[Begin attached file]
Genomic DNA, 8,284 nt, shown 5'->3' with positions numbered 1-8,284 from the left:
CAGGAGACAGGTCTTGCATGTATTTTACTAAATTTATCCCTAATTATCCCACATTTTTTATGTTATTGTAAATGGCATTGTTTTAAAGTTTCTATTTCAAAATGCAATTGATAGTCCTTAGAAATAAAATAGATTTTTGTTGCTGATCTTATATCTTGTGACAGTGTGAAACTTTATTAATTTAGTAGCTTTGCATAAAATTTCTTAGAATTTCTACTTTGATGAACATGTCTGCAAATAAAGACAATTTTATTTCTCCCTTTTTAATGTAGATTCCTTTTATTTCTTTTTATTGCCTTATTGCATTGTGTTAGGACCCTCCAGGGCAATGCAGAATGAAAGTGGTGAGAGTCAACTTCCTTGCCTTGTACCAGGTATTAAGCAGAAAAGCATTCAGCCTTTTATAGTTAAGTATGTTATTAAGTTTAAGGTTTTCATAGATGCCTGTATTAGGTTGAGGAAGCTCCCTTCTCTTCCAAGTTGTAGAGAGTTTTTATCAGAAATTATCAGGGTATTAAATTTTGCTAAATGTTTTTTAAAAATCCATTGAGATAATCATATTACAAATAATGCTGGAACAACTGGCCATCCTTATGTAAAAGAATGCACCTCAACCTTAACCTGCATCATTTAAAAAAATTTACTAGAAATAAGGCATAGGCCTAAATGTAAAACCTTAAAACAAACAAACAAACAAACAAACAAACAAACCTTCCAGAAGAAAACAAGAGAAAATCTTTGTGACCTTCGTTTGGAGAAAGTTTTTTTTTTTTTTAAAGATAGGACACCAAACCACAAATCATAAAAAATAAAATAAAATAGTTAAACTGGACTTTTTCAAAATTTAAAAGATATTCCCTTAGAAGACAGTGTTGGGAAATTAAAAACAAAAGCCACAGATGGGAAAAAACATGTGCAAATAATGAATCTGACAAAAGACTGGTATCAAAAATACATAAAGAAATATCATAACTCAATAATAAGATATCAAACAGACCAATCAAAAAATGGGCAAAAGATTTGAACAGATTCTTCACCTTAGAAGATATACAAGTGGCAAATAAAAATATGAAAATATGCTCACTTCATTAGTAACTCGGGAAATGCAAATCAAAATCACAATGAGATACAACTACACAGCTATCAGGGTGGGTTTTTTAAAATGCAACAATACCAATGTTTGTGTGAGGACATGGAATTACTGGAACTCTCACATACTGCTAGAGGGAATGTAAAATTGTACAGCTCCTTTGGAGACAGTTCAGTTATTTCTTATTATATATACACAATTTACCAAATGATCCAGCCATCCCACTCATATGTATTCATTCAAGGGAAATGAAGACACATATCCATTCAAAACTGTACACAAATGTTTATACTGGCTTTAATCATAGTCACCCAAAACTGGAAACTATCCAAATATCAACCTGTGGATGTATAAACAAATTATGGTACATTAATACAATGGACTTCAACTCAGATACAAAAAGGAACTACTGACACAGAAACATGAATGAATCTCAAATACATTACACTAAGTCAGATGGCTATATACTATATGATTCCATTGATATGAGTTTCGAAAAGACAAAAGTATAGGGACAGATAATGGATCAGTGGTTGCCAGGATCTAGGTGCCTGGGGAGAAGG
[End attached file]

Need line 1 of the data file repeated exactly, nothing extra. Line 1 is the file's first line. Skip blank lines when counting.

Genomic DNA, 8,284 nt, shown 5'->3' with positions numbered 1-8,284 from the left: